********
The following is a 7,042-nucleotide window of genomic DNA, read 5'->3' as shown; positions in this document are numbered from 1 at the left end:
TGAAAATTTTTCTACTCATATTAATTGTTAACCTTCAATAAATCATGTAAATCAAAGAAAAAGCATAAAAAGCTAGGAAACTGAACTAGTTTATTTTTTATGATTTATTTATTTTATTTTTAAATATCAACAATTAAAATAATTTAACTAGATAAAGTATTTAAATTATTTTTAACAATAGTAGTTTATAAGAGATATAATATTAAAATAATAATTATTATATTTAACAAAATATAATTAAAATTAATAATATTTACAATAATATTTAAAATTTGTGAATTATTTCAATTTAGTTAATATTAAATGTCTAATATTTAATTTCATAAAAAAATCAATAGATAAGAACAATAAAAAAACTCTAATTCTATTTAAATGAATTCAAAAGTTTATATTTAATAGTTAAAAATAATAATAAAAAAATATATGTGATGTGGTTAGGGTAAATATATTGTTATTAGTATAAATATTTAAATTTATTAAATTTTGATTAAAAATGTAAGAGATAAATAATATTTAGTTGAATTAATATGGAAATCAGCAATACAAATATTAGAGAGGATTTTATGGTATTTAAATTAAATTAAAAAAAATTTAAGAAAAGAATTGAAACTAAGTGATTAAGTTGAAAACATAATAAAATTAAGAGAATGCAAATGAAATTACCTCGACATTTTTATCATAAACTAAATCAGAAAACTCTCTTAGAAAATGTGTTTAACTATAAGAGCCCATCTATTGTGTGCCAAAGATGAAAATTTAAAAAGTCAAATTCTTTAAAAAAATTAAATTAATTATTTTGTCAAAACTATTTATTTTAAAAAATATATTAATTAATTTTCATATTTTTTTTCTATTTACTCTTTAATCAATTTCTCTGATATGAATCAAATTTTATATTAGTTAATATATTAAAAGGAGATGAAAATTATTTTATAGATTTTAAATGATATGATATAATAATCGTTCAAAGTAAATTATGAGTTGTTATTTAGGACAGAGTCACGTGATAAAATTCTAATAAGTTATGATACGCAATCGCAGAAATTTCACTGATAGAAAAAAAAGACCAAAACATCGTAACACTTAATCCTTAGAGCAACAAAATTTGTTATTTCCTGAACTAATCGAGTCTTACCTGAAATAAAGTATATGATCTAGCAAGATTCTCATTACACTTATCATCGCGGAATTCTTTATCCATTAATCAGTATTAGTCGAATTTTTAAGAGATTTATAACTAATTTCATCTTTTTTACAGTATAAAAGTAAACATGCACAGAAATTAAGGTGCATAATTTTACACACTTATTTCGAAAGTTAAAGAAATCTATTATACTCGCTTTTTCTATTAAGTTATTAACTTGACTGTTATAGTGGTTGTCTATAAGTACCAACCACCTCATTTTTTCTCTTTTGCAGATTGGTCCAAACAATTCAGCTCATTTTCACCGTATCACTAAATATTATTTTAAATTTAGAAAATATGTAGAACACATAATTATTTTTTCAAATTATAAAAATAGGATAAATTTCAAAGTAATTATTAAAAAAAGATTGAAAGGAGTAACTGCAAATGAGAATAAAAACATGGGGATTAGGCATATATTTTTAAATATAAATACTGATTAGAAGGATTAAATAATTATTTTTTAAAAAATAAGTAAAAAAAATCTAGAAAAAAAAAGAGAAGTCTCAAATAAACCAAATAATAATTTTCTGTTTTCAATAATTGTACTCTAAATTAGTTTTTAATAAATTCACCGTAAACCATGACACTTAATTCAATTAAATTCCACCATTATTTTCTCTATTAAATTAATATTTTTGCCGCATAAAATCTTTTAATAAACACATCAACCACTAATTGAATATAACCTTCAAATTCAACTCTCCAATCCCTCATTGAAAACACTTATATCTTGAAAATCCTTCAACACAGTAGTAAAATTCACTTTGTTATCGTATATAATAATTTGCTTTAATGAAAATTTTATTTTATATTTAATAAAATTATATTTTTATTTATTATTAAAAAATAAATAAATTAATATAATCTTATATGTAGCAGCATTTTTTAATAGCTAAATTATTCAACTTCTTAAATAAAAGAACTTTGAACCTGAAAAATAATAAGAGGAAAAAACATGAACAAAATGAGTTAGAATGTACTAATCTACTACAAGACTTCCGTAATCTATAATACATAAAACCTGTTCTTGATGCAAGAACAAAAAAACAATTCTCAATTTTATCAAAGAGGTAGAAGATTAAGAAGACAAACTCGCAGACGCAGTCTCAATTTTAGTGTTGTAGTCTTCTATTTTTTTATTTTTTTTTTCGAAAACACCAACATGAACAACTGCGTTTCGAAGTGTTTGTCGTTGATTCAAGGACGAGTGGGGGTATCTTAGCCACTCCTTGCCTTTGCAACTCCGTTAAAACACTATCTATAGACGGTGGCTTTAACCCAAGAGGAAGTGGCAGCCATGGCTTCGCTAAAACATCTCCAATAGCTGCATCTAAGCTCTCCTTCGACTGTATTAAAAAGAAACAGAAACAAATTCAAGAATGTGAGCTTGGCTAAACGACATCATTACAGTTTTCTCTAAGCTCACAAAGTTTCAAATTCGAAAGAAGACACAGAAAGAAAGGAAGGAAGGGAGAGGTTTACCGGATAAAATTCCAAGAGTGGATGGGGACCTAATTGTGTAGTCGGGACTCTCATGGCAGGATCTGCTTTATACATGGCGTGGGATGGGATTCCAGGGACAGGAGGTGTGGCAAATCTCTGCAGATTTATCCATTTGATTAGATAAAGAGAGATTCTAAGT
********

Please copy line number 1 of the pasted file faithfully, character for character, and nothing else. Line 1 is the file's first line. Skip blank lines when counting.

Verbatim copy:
The following is a 7,042-nucleotide window of genomic DNA, read 5'->3' as shown; positions in this document are numbered from 1 at the left end: